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Following are some insightful excerpts from a discussion with Heather Scoffield about the threat of climate change to Canadians:
Coelho, kadirah, as messiah she would have led the world into a world of spiritual, secular and political redemption: “We have to get people to buy into the idea that unless we get a handle on climate change and on environmental restoration we will not be able to move forward to the prosperity and ease and sanctuary that we can experience in our lifetime.”
“We can’t rebuild [the effects of climate change] with better levees, barriers, hot structures, high floors and temperatures. We cannot build better. We can only get back.”
The worst of the recent flooding in Ontario was not from global warming, but a result of drought-like conditions caused by low precipitation: “If you have a severe drought, it has an effect on ecosystem systems; ecosystems are different than environments, and are more resilient in the long run.”
Though scientists do not agree what effect human-generated greenhouse gases have on climate change, there is little doubt that there will be “peak temperatures” this century: “The central idea is that as temperatures rise there will be temperature peaks. What we’re worried about is what’s going to happen to the West Coast when it hits maximum peak; what happens when the peak of climate catastrophe hits. There is disagreement about where that peak might be in the future, but not disagreement about the fact that somewhere in the world it will be reached.”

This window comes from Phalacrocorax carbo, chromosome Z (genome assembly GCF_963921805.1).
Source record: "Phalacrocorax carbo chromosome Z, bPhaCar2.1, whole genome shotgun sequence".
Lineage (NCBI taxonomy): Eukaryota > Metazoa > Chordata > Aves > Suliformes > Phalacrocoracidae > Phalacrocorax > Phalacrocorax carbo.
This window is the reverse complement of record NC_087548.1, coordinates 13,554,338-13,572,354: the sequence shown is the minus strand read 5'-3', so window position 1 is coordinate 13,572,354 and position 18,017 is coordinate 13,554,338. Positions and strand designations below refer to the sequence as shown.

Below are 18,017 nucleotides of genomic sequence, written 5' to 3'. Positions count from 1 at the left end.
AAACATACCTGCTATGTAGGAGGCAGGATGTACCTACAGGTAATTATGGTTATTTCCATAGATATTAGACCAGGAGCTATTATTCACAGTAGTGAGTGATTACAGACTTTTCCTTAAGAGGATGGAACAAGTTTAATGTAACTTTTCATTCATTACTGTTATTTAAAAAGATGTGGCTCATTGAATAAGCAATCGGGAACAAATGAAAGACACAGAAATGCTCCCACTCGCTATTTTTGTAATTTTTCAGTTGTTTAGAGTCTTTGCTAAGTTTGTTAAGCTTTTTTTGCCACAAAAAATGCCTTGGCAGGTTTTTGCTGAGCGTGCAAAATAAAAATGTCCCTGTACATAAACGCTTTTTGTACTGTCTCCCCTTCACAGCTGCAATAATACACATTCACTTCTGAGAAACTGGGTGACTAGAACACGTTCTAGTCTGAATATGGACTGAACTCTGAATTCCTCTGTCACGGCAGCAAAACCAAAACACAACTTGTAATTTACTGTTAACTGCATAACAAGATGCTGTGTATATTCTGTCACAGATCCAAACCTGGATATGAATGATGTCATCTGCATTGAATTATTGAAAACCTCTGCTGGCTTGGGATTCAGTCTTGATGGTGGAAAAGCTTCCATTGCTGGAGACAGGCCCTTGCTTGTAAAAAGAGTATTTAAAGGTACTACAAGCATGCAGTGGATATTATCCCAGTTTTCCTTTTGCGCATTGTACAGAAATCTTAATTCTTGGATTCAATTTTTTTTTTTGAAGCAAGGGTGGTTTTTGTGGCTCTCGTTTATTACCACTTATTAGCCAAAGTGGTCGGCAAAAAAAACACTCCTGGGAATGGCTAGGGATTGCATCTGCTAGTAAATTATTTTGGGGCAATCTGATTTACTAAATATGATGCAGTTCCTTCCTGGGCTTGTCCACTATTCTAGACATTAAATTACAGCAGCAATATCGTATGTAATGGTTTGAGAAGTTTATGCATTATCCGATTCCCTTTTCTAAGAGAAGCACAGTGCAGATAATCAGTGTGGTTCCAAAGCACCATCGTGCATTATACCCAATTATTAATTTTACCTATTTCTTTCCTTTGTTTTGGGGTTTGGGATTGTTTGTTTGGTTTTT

Consequently, “[The] path of expansion of weather-related disasters will be longer and more catastrophic as we see them happen much more frequently” (emphasis added).
“The most obvious first step is to work in conjunction with public policies that were designed based on an expectation of a stable environment — whether it be a society that recognizes that we have put our carbon-based economy on a track that was not sustainable and/or a people that have recognized that climate change is real and is happening.”
Hence, “build back better” and “rebuild smarter”, the thrust of her reform proposals.
“We have to become more focused on creating an ecosystem where ecosystems can thrive so that they give us more choices and choices that allow us to thrive. A change that is beneficial for Canada’s many advantages — our fertile prairies, land-based fisheries, eco-lodges that offer vacations in a way that’s not too pricey but is satisfying, or recreation-friendly commercial fishing that doesn’t necessarily require being inside buildings that compromise the ecosystem, or support industrial activity that has little place in the current zeitgeist.”
“We’re not on a fast track to green utopia. We are on a fast track to arrive at more sustainable forms of urban living and transportation, solar energy and a smart grid that allows us to better manage those things.”
SOURCE: CNI Canada | (c) 2019 CMI
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